Topic 11.12: Change management
Changes might take advantage of an opportunity, respond to a threat, or remedy the influence of an external factor that has thrown us off course.
However, because projects are complex beasts, with a vast array of stakeholders and moving parts, these changes need to be systematically managed so that the project remains focused, coordinated and understood by all.
Therefore change should not just ‘happen’ in projects.
It should follow a formal process of request, consideration, approval, communication and delivery to ensure that the change is in the holistic best interest of the project and its stakeholders, and that no-one gets left behind.
And although any stakeholder can request a project change, managing the process is the responsibility of the project manager.
Typical sources of project change include:
Late clarification of requirements
A desire to enhance the deliverables
Corrections to poor planning (eg inaccurate estimates, insufficient resources)
Identified bugs or defects
Changes to corporate strategy
Regulatory change, or
The emergence of new technologies
Essentially, every change request answers the following questions:
What needs to be changed?
Why does it need to be changed?
What are the alternatives (including what will happen if we don't make the change)?
How will it impact time, cost and scope (or even other projects)?
When (and by when) should it happen?
If approved, who will be responsible for it?
If that looks like a mini-business case, that’s because in many respects it is!
The processes that you follow in business case development – from stakeholder engagement and opportunity definition, through to cost/benefit/risk and even multi-criteria analysis – can all be applied here.
In fact, when making significant changes to a project, you should always go back and check that the assumptions and expectations of the initial business case remain undisturbed.
On many projects, the project manager is delegated a limited authority to approve certain types of change requests, while the sponsor may approve others, and the steering committee – or a dedicated Change Control Board (CCB) – will approve, reject or escalate the rest.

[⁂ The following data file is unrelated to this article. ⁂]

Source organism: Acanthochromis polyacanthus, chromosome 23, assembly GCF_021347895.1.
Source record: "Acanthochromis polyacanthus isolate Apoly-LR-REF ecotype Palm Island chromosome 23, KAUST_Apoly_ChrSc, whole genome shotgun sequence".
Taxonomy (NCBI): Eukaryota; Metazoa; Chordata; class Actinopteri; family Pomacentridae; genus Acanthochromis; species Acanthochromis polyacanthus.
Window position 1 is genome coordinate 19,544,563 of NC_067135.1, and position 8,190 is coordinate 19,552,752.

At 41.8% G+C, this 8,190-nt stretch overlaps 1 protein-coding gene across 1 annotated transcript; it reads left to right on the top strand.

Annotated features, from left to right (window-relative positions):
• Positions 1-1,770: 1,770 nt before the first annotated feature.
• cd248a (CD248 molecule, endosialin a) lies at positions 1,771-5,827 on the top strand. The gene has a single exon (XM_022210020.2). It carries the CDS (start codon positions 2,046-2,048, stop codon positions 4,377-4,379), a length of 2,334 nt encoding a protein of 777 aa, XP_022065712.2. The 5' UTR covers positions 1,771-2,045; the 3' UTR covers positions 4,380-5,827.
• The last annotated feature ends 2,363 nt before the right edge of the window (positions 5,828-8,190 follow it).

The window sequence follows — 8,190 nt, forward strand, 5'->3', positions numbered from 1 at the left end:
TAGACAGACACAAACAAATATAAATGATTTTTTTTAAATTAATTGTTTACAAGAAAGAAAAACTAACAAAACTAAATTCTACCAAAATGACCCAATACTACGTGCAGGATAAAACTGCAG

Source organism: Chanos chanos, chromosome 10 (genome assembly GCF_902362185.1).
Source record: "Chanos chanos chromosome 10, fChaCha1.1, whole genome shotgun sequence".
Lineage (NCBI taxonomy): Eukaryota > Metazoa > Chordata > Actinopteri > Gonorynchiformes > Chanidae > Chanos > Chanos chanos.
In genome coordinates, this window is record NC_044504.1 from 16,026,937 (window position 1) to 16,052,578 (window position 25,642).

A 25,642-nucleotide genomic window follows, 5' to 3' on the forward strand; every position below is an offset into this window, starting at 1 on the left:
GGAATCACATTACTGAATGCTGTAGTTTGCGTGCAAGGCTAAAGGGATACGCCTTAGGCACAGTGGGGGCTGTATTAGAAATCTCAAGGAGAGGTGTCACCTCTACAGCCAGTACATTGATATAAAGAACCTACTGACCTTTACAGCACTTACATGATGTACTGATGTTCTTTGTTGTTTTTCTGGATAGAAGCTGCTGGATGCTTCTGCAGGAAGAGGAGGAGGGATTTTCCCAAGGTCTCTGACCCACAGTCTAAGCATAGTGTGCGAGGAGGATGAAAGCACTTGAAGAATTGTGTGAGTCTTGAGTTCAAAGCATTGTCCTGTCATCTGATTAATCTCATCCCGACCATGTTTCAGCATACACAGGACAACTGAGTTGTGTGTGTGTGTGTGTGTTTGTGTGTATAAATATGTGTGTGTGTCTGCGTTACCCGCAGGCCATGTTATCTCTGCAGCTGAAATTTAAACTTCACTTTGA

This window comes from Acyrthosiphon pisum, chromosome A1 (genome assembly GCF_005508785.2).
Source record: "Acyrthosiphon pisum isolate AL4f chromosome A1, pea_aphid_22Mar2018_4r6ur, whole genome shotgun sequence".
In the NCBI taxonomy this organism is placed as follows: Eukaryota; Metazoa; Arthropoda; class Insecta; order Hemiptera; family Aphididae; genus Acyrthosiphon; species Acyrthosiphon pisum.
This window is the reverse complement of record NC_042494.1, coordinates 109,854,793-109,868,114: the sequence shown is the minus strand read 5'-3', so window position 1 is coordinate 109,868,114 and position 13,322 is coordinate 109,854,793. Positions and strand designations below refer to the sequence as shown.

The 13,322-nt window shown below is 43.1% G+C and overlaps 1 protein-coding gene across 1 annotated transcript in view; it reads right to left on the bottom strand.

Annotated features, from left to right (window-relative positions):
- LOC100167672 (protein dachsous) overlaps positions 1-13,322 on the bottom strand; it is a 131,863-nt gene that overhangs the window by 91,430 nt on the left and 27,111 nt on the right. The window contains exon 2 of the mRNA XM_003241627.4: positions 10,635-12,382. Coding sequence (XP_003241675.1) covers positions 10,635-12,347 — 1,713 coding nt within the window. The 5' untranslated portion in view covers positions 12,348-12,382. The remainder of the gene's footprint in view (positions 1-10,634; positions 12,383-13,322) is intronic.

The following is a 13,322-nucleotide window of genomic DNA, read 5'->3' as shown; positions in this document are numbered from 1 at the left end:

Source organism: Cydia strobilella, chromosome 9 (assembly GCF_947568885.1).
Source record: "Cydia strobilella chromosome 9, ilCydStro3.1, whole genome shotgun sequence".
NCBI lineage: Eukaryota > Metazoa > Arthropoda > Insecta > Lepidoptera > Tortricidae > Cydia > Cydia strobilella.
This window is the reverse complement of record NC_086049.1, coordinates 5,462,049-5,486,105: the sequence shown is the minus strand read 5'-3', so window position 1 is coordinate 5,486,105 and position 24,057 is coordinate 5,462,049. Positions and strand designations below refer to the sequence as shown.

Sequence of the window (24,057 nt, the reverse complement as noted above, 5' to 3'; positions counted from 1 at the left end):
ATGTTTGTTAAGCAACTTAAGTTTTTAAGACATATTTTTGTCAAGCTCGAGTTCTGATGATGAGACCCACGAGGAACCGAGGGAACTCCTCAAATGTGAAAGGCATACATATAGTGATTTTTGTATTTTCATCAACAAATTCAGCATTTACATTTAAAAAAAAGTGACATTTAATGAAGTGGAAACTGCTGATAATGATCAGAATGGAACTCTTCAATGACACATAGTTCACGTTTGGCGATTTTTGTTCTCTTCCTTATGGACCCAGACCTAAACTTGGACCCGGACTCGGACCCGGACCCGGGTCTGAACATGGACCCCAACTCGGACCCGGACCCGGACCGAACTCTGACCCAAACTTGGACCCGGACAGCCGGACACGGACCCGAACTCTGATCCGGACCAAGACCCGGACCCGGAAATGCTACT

Note, too, that if the project is being delivered under a contract, then some proposed changes may need to be approved by the customer.
Approved change requests can require new or revised cost estimates, tasks to be added, schedule adjustments, resource requirements, and an analysis of risk.
Approved changes will therefore inevitably require updates to the project management plan, and it is important that someone is assigned the responsibility for communicating these changes to all affected stakeholders.
On larger projects, all change requests, whether pending, approved or declined, may also be kept in a change log.
A change log can be used to readily index and sort changes by priority, status, activity, phases or owner, among other fields.
Review of this log will form an important part of the project review and continual improvement process.
It should be noted that in software projects, the [changelog] file is the configuration record, something we will talk about in the next topic.
At the end of the day, changes to the project management plan are inevitable; rarely does a project manager finish a project with the same project plan they started with.
Uncontrolled changes, however, will create confusion, which will erode commitment to the project.
For if changes are not managed properly, you will experience unacceptable schedule slips, significant cost overruns, and reduced product quality.
Effectively integrating a process of change control is thus essential to the successful delivery of any project.